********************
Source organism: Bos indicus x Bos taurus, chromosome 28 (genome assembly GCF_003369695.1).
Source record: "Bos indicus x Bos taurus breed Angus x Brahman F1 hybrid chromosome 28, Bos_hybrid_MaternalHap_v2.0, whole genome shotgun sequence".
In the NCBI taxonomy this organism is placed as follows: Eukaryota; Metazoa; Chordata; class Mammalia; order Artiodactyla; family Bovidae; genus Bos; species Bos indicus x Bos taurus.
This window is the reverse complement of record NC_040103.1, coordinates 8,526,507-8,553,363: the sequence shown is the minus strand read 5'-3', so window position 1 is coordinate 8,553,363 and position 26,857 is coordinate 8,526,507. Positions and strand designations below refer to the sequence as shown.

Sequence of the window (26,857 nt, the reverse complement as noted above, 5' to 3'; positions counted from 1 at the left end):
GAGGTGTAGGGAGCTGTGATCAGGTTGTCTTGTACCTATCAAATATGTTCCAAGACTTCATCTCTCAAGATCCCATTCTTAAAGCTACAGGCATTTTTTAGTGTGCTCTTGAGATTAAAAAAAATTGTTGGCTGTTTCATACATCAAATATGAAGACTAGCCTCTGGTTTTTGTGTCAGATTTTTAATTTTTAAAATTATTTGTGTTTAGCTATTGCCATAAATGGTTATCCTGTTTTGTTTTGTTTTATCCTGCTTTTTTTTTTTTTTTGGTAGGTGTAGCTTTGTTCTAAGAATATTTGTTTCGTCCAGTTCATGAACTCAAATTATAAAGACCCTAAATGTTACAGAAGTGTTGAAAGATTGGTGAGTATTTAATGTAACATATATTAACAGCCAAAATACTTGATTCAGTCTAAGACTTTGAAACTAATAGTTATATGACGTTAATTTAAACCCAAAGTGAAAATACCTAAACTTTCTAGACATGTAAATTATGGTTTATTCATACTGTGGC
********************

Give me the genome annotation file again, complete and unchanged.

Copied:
Source organism: Bos indicus x Bos taurus, chromosome 28 (genome assembly GCF_003369695.1).
Source record: "Bos indicus x Bos taurus breed Angus x Brahman F1 hybrid chromosome 28, Bos_hybrid_MaternalHap_v2.0, whole genome shotgun sequence".
In the NCBI taxonomy this organism is placed as follows: Eukaryota; Metazoa; Chordata; class Mammalia; order Artiodactyla; family Bovidae; genus Bos; species Bos indicus x Bos taurus.
This window is the reverse complement of record NC_040103.1, coordinates 8,526,507-8,553,363: the sequence shown is the minus strand read 5'-3', so window position 1 is coordinate 8,553,363 and position 26,857 is coordinate 8,526,507. Positions and strand designations below refer to the sequence as shown.

Sequence of the window (26,857 nt, the reverse complement as noted above, 5' to 3'; positions counted from 1 at the left end):
GAGGTGTAGGGAGCTGTGATCAGGTTGTCTTGTACCTATCAAATATGTTCCAAGACTTCATCTCTCAAGATCCCATTCTTAAAGCTACAGGCATTTTTTAGTGTGCTCTTGAGATTAAAAAAAATTGTTGGCTGTTTCATACATCAAATATGAAGACTAGCCTCTGGTTTTTGTGTCAGATTTTTAATTTTTAAAATTATTTGTGTTTAGCTATTGCCATAAATGGTTATCCTGTTTTGTTTTGTTTTATCCTGCTTTTTTTTTTTTTTTGGTAGGTGTAGCTTTGTTCTAAGAATATTTGTTTCGTCCAGTTCATGAACTCAAATTATAAAGACCCTAAATGTTACAGAAGTGTTGAAAGATTGGTGAGTATTTAATGTAACATATATTAACAGCCAAAATACTTGATTCAGTCTAAGACTTTGAAACTAATAGTTATATGACGTTAATTTAAACCCAAAGTGAAAATACCTAAACTTTCTAGACATGTAAATTATGGTTTATTCATACTGTGGC